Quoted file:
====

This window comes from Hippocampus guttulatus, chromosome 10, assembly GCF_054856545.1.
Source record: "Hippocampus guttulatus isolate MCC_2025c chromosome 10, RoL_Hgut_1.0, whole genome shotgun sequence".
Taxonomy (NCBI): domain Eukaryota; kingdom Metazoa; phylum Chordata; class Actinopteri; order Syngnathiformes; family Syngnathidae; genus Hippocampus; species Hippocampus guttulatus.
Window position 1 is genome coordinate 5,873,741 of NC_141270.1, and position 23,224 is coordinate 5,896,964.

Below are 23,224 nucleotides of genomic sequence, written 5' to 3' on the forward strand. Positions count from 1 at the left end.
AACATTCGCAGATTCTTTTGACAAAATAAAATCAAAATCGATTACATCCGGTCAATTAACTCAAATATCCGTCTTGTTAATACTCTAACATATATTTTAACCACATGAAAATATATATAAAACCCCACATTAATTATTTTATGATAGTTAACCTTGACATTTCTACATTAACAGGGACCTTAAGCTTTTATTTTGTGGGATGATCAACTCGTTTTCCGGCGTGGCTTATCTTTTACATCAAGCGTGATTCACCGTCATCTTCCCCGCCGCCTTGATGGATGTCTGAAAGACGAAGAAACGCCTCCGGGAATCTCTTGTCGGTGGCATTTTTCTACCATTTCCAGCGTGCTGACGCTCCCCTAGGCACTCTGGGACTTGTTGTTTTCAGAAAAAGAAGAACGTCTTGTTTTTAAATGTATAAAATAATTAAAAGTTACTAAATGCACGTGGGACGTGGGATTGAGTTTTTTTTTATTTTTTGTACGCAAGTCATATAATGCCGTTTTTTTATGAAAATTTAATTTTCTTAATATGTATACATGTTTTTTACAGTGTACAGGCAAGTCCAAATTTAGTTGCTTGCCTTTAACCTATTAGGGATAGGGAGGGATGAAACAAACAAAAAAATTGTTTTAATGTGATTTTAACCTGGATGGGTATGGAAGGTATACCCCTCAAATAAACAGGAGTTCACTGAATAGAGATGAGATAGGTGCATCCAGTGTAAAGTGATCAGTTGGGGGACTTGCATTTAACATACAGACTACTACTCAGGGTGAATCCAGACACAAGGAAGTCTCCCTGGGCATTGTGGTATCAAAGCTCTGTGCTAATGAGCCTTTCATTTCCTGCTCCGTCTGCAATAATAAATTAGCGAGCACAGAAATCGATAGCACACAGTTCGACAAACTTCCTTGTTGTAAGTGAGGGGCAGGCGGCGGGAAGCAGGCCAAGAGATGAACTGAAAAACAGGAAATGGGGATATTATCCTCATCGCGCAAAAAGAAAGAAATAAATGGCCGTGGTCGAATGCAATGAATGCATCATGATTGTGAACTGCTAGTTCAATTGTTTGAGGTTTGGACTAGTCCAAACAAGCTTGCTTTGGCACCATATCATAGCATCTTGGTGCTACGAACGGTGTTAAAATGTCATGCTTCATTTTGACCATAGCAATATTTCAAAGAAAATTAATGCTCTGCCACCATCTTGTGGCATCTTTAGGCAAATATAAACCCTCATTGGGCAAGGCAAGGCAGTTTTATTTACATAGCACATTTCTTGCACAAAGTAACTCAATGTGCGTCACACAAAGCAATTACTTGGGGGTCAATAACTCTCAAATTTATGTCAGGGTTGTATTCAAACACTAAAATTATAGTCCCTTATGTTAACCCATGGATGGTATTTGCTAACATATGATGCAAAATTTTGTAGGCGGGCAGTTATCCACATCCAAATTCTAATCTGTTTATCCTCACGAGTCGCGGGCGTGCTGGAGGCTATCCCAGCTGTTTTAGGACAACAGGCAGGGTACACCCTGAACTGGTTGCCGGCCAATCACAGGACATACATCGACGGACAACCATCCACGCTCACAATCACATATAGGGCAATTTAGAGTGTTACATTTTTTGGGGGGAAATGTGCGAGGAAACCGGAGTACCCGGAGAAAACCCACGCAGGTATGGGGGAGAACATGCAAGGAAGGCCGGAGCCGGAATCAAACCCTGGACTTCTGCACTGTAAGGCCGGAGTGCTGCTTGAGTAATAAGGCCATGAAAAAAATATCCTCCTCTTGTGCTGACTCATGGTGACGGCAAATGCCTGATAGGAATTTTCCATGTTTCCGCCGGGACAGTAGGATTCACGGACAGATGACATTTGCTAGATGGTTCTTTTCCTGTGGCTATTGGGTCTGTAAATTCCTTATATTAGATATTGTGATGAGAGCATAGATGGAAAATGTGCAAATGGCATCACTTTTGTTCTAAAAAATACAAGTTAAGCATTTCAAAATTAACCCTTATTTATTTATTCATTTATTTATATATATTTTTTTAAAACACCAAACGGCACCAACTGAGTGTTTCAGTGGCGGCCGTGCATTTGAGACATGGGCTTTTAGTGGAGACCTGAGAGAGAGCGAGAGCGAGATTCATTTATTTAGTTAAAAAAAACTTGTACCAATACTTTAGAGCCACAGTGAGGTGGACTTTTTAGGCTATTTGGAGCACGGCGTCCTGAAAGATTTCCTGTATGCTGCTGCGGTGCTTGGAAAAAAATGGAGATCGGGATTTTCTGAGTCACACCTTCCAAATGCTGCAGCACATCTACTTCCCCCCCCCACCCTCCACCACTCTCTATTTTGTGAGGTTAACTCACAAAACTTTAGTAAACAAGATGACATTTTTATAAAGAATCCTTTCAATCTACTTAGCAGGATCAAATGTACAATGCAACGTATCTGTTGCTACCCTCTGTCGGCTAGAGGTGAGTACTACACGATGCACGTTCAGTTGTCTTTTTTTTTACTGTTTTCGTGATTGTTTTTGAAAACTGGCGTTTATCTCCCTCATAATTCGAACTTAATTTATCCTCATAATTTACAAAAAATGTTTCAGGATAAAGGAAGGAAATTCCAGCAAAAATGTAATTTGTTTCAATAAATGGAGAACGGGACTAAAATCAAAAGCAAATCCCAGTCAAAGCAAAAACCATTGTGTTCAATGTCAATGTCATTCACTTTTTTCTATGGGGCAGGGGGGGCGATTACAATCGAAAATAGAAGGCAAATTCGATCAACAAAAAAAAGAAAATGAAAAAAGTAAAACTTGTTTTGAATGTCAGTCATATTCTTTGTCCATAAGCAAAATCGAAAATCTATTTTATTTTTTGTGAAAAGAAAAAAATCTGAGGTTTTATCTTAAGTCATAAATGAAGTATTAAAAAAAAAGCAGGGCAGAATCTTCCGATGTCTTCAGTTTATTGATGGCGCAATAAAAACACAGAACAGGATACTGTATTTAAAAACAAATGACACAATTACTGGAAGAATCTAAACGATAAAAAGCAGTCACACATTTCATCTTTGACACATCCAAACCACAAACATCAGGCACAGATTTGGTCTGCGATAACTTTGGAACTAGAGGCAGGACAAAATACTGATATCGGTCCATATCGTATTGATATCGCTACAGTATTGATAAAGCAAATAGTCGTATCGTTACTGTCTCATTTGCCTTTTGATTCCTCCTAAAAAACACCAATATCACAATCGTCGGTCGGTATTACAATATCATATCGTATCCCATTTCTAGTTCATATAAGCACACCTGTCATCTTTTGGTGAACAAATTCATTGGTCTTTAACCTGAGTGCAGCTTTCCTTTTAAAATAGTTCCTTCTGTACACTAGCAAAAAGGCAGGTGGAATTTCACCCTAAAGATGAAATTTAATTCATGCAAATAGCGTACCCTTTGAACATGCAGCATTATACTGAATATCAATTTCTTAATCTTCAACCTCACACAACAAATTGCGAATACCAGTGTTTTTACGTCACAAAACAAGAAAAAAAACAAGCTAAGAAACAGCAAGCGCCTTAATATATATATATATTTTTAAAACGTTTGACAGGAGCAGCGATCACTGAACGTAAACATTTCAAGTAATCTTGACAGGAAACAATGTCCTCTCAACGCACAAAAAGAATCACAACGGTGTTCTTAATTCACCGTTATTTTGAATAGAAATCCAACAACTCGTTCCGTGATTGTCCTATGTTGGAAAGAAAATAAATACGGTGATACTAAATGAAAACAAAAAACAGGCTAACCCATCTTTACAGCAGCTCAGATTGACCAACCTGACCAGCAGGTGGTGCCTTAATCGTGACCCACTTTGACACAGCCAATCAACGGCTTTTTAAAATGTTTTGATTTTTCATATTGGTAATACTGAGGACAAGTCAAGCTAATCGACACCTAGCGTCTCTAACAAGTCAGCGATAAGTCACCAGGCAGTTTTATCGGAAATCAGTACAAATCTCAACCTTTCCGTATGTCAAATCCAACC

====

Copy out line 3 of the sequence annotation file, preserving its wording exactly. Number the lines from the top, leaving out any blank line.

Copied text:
Taxonomy (NCBI): domain Eukaryota; kingdom Metazoa; phylum Chordata; class Actinopteri; order Syngnathiformes; family Syngnathidae; genus Hippocampus; species Hippocampus guttulatus.